How To Build A Red Brick Retaining Wall

Building a retaining wall with bricks is not that difficult. You just need to take your time and make sure you have all the necessary materials on hand before you begin. The first step is to pick out what kind of bricks you want to use, then measure twice before cutting once (or more or less), prepare the groundwork by digging up some dirt and laying down gravel as a base layer for your brick wall, which will help prevent it from collapsing inwards due to erosion over time.

The next step is choosing what kind of base material you want under your bricks – I prefer concrete because it’s easy to work with but if this isn’t an option then gravel works well too! After that comes building up layers of paver sand until there’s enough room so that when laid horizontally each brick can rest on its side without touching another one adjacent above or below itself (this helps keep them level).

Once everything has been laid out properly all that remains are adding mortar between joints with trowels made specifically for this purpose – we recommend using a rubber float instead since they’re better at smoothing over uneven surfaces than metal ones might be.”

Pick your materials.

  • Choose bricks that are the same size and shape.
  • Choose bricks that are the same color.
  • Choose bricks that are the same thickness.
  • Choose bricks that are the same quality (optional).
  • Choose bricks that are the same weight (optional).

6, 7 & 8: Optional steps for choosing your materials

Plan your space.

As you begin to plan your space, there are a few things that you’ll need to keep in mind. The first is that your wall has to be straight. You don’t want it leaning at all! Next, make sure the top of your wall is level (when looked at from above). This will help ensure that water drains away from the house instead of pooling against it. Again with regard to drainage, plumbness (or verticality) may also be important if you live in an area with heavy rainfall or melting snow—these situations could cause flooding if not adequately drained by a properly built retaining wall. And finally, one more thing: remember that when looking at your space from above (as we discussed above), what might appear as a straight line from one side of a yard might actually turn into an angle when viewed from another angle; thusly one must take care of all angles involved before beginning construction on any particular side of their yard!

Measure twice, cut once (more or less).

When you’re building a retaining wall, it’s important to measure twice and cut once (more or less). Don’t cut too much off at once, because that’s going to make your life difficult. And don’t cut too little off at one time, because if you do that then you’ll have to do all of it over again.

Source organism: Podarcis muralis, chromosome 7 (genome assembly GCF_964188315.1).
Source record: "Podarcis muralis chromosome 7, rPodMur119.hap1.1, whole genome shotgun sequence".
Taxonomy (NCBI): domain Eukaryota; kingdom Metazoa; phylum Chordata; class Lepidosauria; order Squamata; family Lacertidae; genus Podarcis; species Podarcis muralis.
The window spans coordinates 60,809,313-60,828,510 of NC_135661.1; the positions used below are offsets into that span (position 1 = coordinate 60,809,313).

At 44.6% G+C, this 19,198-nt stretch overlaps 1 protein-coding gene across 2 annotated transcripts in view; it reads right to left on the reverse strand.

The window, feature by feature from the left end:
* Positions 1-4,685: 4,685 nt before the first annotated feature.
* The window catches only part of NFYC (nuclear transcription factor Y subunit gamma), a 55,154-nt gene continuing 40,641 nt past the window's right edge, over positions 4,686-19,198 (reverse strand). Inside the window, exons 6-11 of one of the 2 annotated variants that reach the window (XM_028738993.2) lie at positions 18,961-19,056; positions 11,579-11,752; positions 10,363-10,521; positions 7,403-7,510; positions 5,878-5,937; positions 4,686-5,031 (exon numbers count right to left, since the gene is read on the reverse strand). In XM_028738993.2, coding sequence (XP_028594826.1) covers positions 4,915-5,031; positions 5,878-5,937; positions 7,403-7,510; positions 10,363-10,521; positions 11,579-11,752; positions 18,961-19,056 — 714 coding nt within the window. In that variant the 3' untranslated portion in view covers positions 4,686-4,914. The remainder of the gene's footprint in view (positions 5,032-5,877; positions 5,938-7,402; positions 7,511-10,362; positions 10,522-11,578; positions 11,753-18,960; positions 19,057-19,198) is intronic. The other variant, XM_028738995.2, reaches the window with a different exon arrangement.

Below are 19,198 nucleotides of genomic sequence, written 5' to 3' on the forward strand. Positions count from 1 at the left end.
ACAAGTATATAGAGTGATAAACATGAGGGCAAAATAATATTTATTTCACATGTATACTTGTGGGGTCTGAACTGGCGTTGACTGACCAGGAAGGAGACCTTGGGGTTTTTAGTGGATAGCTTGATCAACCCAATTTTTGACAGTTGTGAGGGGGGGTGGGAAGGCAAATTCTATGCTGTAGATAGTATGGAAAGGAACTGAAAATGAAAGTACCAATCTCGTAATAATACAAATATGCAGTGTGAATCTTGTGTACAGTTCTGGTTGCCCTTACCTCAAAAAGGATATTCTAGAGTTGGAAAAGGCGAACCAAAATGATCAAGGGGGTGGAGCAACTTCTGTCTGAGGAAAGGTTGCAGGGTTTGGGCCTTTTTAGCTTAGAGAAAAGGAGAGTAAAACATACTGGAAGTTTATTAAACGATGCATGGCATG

If the wall is going up on an angle, make sure not only that you measure twice but also take into account how long each piece needs to be so that they all fit together properly when installed.

Do the groundwork.

Do the groundwork. Before you can build a retaining wall, you’ll need to do some heavy lifting:

  • Dig a trench and level the ground to create your base. The depth of your trench will depend on how tall your retaining wall will be, but four inches should be sufficient for most projects. Don’t forget about drainage! If there’s no drainpipe nearby, consider installing one before leveling out your foundation (instructions here). Then, when it’s time to fill in this ditch with dirt, use compacted gravel instead of regular soil—this will keep water from seeping through cracks and leaking into neighboring homes or yards. You might also want to add some drainage pipes if your foundation is too shallow or if rainstorms are prone to flooding nearby properties; these pipes come in both plastic and metal varieties depending on what kind of material they’re installed into (earthen versus concrete).

Don’t forget about roots! Be sure that all roots have been cleared away so they don’t interfere with drainage later down the road; if any are left behind during construction work then these could cause major problems later down the road when trying building overtop of them without taking proper precautions first like using extra support beams underneath where needed so nothing collapses underneath them due these unforeseen circumstances happening later on down

Dig a trench.

Dig a trench. A trench is a hole that you dig in the ground, and it’s used to bury all sorts of things. If you want to build a retaining wall, you need to dig a trench for the foundation. If you want your retaining wall to be tall and sturdy, then make sure that your trench is deep enough so that it can support the weight of all those bricks wedged into the dirt at its bottom. You can also use trenches as drainage systems and water lines or even sewer lines if that’s what makes sense for your project!